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    Conclusion


    I don’t like fireworks, the exploding kind that is. I loved them as a kid, I think all children do, but now I’m a grumpy old fart about it. You’re literally just burning money, all for a few minutes of pretty colours, bright lights, and a racket that terrifies most pets, and then afterwards you’re left with a mess to clear up, and the smell of rotten eggs. You probably know where I’m going with this analogy. The movie Fireworks is certainly pretty to look at, but the sensation I had as the end credits rolled made me want to wrinkle my nose. It has a meandering story that takes an age to get going, even in a film that’s only 90 minutes long, it lifts its significant plot device from a better, far more successful movie, and it’s populated by a cast of thoroughly unlikeable characters.

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    You get an idea of the nature of the characters when you meet Norimichi and his friends on their way to school, talking about sexually harassing their teacher. Her breasts seem to be of particular fascination for one of them. Norimichi is better than that, he’s wishy-washy and indecisive, and in one respect the story acts as a rite of passage to see him through that phase. These aren’t friends as you’d expect them to be in the story, they are only friends to hang out, and you do wind up wondering whether they even like each other.

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    Nazuna’s the object of affection for Norimichi, and as such is the closest you get to a ‘perfect’ character in the film, although at the start of the film, it’s revealed that her family is leaving town, and she wants to have one adventure before she leaves, preferably with Norimichi. Her mother is getting remarried, is totally selfish about her feelings, and Nazuna has to toe the line no matter what, even if she has to be dragged. As for Nazuna’s new step-dad to be, he’s the kind of guy who punches kids in the face. These are the kind of characters that demand intervention by social services, a little too ‘real’ for what is meant to be a romantic fantasy film.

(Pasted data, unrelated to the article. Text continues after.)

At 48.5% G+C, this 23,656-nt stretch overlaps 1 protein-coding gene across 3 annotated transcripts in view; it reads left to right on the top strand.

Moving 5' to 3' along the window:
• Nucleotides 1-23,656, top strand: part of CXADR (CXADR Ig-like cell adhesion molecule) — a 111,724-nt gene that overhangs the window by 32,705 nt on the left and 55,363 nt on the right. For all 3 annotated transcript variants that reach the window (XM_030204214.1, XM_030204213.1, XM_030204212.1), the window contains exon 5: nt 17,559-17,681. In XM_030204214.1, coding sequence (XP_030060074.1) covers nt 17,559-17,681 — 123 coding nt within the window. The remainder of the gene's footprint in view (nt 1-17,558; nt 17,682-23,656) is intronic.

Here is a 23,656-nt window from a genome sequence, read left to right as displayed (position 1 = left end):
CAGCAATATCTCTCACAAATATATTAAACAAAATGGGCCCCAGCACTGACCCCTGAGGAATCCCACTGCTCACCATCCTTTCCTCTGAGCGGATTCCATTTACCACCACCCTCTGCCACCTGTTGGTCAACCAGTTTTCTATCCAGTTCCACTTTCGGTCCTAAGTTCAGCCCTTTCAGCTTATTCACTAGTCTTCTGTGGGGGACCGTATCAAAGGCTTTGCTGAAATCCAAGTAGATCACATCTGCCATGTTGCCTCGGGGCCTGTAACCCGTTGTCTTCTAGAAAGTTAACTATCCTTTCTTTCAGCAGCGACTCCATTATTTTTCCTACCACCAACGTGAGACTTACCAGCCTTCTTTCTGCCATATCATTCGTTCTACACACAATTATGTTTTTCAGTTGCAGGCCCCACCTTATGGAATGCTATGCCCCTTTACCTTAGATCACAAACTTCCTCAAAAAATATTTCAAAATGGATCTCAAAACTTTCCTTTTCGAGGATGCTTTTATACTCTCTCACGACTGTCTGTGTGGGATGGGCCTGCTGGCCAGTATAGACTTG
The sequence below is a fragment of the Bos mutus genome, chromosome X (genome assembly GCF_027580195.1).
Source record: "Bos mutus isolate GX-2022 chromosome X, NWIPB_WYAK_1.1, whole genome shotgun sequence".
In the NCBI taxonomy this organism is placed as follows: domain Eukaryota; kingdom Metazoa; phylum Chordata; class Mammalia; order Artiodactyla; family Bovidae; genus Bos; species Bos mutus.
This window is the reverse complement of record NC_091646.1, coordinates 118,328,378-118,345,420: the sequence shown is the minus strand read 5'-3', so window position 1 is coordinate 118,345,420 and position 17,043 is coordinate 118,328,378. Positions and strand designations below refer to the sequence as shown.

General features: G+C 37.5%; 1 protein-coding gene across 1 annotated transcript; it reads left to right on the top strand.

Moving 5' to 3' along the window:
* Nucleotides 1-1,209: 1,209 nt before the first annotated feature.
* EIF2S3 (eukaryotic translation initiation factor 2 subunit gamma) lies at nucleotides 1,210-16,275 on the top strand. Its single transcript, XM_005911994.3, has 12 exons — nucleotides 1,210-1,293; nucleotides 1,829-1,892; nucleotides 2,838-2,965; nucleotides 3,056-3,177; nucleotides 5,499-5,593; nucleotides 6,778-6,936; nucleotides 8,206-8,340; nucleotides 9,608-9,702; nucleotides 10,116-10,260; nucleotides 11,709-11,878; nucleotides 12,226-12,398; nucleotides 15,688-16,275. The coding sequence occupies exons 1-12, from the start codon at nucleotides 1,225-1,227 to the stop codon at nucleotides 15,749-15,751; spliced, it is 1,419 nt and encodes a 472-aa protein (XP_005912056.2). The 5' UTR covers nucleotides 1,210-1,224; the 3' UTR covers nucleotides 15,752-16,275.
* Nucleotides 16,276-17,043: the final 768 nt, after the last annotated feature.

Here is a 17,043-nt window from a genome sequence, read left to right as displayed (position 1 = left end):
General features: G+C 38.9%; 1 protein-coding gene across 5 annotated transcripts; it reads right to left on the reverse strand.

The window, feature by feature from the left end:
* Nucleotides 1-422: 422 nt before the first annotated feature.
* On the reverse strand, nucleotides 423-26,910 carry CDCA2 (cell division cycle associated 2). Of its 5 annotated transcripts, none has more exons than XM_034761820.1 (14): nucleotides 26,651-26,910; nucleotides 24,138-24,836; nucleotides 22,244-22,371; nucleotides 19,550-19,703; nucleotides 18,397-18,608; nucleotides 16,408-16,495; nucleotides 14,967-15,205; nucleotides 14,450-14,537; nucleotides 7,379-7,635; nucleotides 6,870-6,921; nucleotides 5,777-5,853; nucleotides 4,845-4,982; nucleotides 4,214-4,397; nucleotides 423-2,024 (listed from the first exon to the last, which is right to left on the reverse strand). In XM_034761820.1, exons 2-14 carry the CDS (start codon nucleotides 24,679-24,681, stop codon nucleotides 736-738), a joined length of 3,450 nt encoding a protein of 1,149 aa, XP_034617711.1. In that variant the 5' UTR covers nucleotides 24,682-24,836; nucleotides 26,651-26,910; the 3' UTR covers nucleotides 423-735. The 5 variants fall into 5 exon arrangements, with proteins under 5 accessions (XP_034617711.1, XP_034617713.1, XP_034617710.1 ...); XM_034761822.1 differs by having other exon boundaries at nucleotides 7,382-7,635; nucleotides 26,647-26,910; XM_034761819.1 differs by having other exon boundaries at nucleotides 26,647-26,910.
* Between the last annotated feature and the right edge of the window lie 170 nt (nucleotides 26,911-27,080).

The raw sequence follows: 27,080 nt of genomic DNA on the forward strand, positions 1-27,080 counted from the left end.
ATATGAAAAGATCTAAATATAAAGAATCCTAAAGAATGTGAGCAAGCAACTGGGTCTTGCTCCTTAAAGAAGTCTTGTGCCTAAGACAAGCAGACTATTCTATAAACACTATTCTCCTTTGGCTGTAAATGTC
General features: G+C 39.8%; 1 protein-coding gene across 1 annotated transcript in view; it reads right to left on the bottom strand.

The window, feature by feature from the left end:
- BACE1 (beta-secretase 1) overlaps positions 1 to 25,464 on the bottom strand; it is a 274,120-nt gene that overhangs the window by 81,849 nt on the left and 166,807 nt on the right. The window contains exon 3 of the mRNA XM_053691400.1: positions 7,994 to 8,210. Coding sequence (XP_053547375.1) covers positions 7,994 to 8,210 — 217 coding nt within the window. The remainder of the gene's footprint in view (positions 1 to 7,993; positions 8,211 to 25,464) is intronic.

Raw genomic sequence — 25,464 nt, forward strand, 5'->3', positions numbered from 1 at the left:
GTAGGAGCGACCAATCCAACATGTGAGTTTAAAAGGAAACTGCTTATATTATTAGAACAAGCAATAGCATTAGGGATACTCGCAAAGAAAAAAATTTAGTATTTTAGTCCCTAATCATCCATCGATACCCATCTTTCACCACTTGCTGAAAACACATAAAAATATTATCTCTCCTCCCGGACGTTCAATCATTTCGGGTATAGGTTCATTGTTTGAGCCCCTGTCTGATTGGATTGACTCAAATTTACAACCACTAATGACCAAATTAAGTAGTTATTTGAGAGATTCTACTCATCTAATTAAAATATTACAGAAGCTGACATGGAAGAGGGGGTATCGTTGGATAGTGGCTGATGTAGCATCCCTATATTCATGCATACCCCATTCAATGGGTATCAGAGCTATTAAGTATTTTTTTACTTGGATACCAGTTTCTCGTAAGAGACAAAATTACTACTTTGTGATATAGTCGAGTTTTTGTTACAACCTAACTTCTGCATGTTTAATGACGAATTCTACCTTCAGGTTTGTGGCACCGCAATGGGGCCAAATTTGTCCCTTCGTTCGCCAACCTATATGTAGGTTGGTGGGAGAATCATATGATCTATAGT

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    It takes about half an hour for the film to actually find its plot. It’s a rambling start, with Nazuna’s melancholy, and her discovery of a blatant plot device early on enough for you to forget about it by the time it’s relevant again. There’s the swimming pool encounter, where Nazuna decides on who she’ll ask out by seeing whether Norimichi or his friend Yusuke will win a swimming race. And of course there is the big debate between the friends whether explosions are 2 or 3-dimensional. It’s half an hour before that blatant plot device comes into play, and you are sorely tempted to eject the disc, and get The Girl Who Leapt Through Time Blu-ray to watch instead, or at least I was.

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    To be more accurate, this is more The Boy Who Leapt Through Dimensions, as he tries in vain to find a reality where he can get his happily ever after. In the end it’s all wrapped up with an inconsequential and unfulfilling bow. The story is derivative, and I found the characters mostly detestable. Fireworks’ only saving grace is just how good the film looks (and that’s only when the animation isn’t borked), but eye-candy is never enough; otherwise I’d be singing the praises of the live action Casshern!